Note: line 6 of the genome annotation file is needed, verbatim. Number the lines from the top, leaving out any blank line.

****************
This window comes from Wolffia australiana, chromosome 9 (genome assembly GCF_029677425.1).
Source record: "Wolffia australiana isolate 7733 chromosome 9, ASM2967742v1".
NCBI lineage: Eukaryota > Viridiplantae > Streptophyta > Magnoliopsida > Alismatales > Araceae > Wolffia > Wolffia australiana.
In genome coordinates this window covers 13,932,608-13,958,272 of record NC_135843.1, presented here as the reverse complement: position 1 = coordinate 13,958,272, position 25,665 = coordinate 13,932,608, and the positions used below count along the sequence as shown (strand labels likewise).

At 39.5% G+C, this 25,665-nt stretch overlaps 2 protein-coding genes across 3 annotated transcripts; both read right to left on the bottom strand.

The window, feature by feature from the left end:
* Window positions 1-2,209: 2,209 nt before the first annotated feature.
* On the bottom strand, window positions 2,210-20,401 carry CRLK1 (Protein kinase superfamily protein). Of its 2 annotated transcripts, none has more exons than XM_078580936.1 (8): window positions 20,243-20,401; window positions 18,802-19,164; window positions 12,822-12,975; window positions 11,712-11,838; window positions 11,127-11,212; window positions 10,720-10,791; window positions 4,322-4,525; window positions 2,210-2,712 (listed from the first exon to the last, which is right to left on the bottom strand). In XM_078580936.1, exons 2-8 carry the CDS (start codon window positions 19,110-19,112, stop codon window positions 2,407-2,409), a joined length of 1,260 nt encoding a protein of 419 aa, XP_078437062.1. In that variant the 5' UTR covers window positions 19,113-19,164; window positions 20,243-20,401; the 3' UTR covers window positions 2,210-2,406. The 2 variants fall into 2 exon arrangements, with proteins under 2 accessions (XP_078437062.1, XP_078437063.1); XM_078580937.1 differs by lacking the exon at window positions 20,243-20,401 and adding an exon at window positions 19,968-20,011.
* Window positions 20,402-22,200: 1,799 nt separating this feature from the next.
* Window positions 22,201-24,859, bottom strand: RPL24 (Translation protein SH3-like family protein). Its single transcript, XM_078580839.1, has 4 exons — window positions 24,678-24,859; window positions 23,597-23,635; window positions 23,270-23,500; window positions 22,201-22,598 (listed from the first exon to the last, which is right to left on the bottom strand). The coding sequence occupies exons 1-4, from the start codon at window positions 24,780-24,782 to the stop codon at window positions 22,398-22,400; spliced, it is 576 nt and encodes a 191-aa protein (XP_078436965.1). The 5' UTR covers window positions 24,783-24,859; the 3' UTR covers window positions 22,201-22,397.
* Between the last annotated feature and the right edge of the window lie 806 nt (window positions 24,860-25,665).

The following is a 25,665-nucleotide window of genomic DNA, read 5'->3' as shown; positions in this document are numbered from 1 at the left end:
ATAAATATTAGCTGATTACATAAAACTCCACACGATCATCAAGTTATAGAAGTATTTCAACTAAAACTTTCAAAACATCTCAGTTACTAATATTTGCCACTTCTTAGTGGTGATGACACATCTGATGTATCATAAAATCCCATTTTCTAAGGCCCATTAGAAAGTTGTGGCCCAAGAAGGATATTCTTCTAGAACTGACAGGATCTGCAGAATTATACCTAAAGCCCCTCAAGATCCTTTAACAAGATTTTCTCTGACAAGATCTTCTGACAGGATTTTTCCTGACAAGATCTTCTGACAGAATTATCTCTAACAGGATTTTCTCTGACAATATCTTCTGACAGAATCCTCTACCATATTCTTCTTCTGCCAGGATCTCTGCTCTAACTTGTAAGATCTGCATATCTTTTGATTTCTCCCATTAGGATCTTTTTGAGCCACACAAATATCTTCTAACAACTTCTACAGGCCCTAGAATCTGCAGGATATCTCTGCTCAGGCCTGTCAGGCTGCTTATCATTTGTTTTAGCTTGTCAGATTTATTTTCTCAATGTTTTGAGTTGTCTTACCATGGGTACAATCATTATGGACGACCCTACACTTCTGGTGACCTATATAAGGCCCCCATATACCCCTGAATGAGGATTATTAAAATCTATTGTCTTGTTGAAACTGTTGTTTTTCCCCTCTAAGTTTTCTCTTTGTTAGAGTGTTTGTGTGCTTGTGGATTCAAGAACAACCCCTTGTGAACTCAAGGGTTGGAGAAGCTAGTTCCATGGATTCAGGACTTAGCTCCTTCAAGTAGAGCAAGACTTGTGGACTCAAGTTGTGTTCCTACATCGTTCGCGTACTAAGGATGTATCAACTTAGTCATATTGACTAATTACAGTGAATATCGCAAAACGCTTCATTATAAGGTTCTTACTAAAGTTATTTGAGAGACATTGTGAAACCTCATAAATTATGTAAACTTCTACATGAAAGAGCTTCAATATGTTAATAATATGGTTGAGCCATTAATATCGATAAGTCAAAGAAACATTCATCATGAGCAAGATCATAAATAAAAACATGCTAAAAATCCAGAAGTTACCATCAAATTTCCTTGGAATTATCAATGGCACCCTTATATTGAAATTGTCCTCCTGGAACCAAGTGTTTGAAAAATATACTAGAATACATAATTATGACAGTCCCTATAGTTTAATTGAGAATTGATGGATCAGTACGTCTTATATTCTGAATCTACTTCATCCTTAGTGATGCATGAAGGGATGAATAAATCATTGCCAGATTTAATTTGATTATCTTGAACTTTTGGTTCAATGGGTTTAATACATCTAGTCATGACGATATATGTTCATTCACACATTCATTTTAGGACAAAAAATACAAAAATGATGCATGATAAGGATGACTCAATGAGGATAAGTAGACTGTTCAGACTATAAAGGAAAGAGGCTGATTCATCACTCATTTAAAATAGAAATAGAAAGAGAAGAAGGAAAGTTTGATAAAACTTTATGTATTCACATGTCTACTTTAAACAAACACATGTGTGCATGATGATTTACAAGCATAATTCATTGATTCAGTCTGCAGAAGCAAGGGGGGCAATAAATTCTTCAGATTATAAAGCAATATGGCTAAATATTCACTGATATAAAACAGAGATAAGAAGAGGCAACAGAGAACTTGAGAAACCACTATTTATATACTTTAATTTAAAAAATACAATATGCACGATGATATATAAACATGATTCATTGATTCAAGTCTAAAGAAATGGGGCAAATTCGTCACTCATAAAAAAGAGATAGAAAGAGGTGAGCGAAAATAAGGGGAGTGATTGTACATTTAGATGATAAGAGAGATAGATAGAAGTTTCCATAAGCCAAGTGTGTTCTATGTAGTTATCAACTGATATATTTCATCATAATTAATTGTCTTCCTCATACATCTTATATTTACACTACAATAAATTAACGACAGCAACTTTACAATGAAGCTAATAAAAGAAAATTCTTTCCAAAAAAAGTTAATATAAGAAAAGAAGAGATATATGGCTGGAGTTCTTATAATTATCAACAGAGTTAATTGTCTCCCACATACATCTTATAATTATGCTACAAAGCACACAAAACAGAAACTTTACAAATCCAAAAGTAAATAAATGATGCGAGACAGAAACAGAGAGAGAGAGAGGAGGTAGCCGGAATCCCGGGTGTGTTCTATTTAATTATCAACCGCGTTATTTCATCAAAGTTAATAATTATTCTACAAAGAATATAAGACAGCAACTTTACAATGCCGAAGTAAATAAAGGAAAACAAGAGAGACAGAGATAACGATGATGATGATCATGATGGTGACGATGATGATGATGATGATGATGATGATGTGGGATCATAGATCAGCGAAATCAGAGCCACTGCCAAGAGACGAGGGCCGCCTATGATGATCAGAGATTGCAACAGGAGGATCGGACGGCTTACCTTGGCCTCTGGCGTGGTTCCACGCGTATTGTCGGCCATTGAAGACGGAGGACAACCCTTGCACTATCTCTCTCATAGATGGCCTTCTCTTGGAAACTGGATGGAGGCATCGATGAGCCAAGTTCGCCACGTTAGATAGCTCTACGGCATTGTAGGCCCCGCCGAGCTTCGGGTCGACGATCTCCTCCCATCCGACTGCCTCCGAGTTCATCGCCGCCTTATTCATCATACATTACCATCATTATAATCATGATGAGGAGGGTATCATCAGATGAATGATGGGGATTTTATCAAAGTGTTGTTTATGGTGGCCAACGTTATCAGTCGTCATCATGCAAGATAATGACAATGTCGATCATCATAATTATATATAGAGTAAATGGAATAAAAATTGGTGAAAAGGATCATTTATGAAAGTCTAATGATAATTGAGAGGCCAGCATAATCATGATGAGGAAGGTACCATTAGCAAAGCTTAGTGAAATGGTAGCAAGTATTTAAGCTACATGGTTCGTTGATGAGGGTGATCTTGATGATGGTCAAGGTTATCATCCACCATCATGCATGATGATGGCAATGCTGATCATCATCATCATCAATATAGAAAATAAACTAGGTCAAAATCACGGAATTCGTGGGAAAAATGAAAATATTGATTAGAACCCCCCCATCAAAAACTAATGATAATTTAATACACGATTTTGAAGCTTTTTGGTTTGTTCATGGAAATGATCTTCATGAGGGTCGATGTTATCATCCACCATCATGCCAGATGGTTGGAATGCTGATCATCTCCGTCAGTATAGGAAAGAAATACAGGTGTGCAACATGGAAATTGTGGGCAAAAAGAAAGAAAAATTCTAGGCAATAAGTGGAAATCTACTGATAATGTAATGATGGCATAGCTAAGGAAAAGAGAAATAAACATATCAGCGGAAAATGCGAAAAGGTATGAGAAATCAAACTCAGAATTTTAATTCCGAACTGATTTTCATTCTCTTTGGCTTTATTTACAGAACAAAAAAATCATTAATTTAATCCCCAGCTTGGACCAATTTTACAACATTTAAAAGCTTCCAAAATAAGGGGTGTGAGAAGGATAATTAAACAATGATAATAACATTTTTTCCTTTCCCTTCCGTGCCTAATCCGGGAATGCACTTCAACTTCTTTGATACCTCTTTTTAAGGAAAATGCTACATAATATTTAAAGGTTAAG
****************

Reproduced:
The window, feature by feature from the left end: